Good Citizens Need Not Fear is an excellent collection of stories that I enjoyed for Riva’s deadpan humor and the way characters would walk in and out of the stories. I love a good collection of linked stories. The fact that they’re set in the Soviet Union/Ukraine meant they were just that much more interesting to me. Unlike a lot of Russian writing, this collection is not unrelentingly grim. There are disturbing moments and Kafka-esque scenarios, but things never got downright miserable or dreary. I enjoyed this collection quite a lot.

I received a free copy of this book from the publisher via NetGalley, for review consideration.

Solovyov and Larionov, by Eugene Vodolazkin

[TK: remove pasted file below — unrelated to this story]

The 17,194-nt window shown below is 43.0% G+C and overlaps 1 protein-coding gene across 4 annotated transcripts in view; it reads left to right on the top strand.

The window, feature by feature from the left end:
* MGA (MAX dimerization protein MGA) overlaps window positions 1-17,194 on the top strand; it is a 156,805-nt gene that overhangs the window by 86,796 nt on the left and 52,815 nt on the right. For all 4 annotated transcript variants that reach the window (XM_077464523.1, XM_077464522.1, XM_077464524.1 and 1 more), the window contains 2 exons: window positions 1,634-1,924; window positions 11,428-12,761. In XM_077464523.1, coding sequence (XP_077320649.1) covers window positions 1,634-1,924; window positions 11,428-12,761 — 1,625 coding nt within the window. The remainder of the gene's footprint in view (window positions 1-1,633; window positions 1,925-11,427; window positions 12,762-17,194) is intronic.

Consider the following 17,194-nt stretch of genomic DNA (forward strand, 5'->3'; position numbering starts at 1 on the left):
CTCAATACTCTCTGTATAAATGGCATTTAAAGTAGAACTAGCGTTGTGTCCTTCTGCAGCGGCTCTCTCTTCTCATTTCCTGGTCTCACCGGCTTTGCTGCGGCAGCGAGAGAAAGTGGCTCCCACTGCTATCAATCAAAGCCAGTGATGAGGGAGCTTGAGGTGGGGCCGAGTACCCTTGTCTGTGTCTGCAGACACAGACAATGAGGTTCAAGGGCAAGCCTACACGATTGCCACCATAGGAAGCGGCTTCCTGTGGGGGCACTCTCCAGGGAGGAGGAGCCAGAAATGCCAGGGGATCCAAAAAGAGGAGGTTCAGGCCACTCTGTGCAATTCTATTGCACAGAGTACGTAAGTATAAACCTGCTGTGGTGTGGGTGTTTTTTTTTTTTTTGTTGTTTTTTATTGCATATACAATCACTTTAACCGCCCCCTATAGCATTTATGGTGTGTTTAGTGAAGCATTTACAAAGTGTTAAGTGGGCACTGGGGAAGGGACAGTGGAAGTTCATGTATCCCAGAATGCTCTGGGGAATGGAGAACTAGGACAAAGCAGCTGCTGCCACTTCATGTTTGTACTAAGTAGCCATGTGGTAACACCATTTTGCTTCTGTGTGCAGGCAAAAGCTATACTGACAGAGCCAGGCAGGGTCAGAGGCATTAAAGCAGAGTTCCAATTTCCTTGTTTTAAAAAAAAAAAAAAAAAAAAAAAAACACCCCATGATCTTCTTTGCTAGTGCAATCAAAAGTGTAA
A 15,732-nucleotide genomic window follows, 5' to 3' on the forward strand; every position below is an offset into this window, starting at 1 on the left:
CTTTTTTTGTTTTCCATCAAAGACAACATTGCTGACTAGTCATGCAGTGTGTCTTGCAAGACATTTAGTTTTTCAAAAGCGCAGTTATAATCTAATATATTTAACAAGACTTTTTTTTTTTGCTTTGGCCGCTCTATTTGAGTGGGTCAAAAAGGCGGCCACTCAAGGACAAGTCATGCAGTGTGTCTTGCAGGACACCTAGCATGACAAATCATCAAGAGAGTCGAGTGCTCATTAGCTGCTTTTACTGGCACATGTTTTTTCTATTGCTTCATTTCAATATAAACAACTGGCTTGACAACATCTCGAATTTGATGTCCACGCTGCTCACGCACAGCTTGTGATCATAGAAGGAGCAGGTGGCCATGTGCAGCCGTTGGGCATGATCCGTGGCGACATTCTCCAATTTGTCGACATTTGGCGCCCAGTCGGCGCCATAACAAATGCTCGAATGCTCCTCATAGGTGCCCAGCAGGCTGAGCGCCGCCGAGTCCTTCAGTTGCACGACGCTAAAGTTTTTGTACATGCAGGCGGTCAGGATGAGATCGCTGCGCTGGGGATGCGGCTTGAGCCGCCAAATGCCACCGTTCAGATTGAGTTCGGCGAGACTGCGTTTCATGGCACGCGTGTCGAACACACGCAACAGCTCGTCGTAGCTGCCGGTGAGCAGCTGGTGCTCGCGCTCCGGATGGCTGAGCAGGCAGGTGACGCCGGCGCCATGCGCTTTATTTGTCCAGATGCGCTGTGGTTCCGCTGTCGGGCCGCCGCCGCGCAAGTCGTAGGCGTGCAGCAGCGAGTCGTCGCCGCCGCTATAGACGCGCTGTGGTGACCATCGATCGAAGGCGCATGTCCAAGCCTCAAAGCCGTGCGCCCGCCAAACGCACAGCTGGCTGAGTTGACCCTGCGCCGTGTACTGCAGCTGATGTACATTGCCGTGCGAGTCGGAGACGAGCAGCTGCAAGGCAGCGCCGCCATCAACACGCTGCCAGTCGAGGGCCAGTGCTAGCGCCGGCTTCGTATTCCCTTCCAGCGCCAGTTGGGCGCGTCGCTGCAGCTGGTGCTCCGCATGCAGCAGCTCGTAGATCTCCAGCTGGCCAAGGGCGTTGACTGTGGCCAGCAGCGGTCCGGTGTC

I don’t think that a lot of historians would like to have it pointed out to them that what they do with historical documents can look an awful lot like what literary critics do with the fictional texts. That comparison came to mind over and over as I read Solovyov and Larionov, by Eugene Vodolazkin (translated by Lisa Hayden in fluid, erudite English). Graduate student Solovyov is working on his dissertation about a White Army general named Larionov. So far, he has only found a few discrepancies in the only biography of the general, but his work is promising. When Solovyov receives a stipend and permission to go to a Larionov conference in Kerch*, he has the chance to answer the biggest question about the general’s life: how on earth did he manage to avoid execution by the Bolsheviks after the end of the Russian Civil War?